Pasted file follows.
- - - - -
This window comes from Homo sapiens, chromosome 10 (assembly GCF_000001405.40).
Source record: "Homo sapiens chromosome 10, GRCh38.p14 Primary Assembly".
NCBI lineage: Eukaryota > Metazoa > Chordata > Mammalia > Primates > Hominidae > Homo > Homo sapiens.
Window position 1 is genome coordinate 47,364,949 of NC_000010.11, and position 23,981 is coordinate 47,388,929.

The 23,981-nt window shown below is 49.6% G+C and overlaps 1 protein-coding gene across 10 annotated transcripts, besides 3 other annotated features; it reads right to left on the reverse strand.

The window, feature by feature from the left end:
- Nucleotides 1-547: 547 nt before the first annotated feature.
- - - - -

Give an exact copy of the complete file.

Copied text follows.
This window comes from Homo sapiens, chromosome 10 (assembly GCF_000001405.40).
Source record: "Homo sapiens chromosome 10, GRCh38.p14 Primary Assembly".
NCBI lineage: Eukaryota > Metazoa > Chordata > Mammalia > Primates > Hominidae > Homo > Homo sapiens.
Window position 1 is genome coordinate 47,364,949 of NC_000010.11, and position 23,981 is coordinate 47,388,929.

The 23,981-nt window shown below is 49.6% G+C and overlaps 1 protein-coding gene across 10 annotated transcripts, besides 3 other annotated features; it reads right to left on the reverse strand.

The window, feature by feature from the left end:
- Nucleotides 1-547: 547 nt before the first annotated feature.